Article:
At Cummins, we believe Diversity and Inclusion are about recognizing and valuing our differences and using those differences to deliver superior results. It's about genuinely valuing the perspectives and experiences of all people, not regardless of their differences but because of their differences. Diversity and Inclusion is an opportunity for advantage. I believe there is not only a place, but also a need for individuals with autism and other differences and disabilities to one day take their unique skills into the workforce.

I want Cummins to be a place where neurodivergence is encouraged to shine. I want all of us, across differences to have the opportunity to bring our full selves to work and contribute to our highest potential. That’s why I’ve gotten involved in our Inclusion of Neurodiversity initiative. Autism is just one of many elements of neurodiversity like attention deficit hyperactivity disorder (ADHD), dyslexia, dyspraxia, among others. At Cummins, we have a long and proud history of fostering diversity of thought, unique creativity, and innovation. Neurodiversity goes hand-in-hand with this history. 

We’re building the foundation of this initiative now, starting with the fundamentals and looking for ways to bring our workplace to a common understanding of what neurodiversity means and how it can manifest at work. From there we plan to launch projects aimed at increasing inclusion of our current and future neurodiverse workforce.  

For more information on autism and other elements of neurodiversity, please check out the following resources:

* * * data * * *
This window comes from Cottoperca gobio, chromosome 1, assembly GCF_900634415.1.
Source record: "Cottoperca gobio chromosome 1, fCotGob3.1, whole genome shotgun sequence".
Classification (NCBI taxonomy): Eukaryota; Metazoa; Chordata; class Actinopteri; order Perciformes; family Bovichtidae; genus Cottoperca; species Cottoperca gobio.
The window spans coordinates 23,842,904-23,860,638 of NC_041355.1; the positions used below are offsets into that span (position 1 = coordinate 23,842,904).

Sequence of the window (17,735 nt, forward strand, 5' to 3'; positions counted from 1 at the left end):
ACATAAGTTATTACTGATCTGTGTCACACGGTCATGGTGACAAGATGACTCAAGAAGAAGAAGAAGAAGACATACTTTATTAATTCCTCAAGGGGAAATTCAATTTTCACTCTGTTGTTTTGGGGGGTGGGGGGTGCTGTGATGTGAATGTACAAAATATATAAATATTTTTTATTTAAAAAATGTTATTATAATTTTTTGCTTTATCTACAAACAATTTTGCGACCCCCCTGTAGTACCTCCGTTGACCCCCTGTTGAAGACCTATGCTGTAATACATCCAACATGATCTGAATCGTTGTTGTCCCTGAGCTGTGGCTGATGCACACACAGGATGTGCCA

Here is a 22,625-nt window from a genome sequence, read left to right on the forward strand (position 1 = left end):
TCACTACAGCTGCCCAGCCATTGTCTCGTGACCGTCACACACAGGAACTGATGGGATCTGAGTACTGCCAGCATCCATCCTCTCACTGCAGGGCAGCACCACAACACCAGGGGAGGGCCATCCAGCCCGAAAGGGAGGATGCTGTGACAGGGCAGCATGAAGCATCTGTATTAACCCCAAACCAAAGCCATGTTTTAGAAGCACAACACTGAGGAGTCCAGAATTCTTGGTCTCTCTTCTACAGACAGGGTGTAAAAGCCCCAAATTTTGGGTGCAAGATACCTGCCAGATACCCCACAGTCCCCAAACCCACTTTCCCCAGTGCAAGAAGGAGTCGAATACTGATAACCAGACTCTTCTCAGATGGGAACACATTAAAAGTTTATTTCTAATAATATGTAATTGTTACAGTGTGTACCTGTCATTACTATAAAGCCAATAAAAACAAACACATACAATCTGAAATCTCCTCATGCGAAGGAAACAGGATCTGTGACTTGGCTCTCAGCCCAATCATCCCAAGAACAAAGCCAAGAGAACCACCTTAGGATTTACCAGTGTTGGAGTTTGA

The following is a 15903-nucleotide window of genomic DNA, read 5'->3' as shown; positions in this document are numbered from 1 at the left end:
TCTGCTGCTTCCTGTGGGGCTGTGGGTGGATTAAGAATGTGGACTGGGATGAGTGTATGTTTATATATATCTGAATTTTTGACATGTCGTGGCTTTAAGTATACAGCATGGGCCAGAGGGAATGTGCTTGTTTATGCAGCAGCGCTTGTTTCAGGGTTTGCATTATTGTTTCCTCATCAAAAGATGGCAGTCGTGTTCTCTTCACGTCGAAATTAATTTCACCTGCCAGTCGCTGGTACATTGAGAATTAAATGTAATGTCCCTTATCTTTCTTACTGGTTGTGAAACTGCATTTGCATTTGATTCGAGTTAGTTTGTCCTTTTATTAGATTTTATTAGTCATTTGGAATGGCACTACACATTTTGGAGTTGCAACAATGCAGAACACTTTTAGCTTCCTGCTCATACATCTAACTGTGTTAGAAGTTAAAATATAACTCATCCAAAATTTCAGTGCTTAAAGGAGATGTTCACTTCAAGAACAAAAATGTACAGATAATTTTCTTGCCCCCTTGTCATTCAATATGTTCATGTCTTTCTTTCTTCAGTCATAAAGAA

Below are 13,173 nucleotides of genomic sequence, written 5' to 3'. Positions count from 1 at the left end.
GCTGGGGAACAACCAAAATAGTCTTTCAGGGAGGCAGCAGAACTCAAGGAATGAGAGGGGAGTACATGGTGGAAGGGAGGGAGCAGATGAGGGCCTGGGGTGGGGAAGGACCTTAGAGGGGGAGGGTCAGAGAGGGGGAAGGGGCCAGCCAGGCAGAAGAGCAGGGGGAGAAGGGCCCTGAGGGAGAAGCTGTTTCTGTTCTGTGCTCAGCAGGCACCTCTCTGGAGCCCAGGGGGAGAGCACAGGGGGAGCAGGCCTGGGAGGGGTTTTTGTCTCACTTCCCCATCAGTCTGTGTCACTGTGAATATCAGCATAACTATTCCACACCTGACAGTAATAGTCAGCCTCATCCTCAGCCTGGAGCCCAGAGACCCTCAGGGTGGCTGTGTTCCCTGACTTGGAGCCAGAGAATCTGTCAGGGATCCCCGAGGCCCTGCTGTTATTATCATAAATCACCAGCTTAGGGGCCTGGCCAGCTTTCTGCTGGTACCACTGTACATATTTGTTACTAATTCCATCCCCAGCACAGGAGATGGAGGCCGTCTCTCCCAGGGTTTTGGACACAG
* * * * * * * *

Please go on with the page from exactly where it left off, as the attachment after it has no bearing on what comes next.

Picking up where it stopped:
Together we can make Cummins a truly neuro-inclusive environment and a great place to work, for everyone.

Chris Sowers

Joining Cummins in 2002, Chris now manages a group of engineers and team leaders responsible for power cylinder development on new engine programs.

"The right to vote is the essence of a democratic society"

people line up and wait to vote

Cummins supports the Business Roundtable’s recent statement on the importance of voting and we agree “the right to vote is the essence of a democratic society.”  

Tom Linebarger, Cummins Chairman and CEO
Tom Linebarger, Chairman and CEO, Cummins Inc. 

We are active in, and support, efforts to advance voter accessibility and to make this fundamental right more broadly available. We are stronger as a nation when more people vote and are engaged in the civic process. We believe efforts to restrict voting access are discriminatory, largely aimed at our Black and brown citizens, and have no place in the inclusive communities we are committed to building.  

We stand today as advocates for inclusion and equity, as we did in 1963 when our then CEO J. Irwin Miller supported Martin Luther King Jr.’s March on Washington.

We have a proud and long history of advocacy for those who are marginalized and oppressed, and we will continue to speak out on their behalf. Diversity, equity and inclusion make our communities stronger and more vibrant. We call on elected officials – at the federal, state and local levels – to advance efforts to provide greater voting access. We also call on leaders of companies and communities in every state around the country to do their part to make it clear that we will not tolerate discriminatory voting practices.

Voting is a core civil rights issue, and we have been engaged in this battle far too long. We will not stop until voting is accessible to all people in our country. Anything less diminishes our democracy.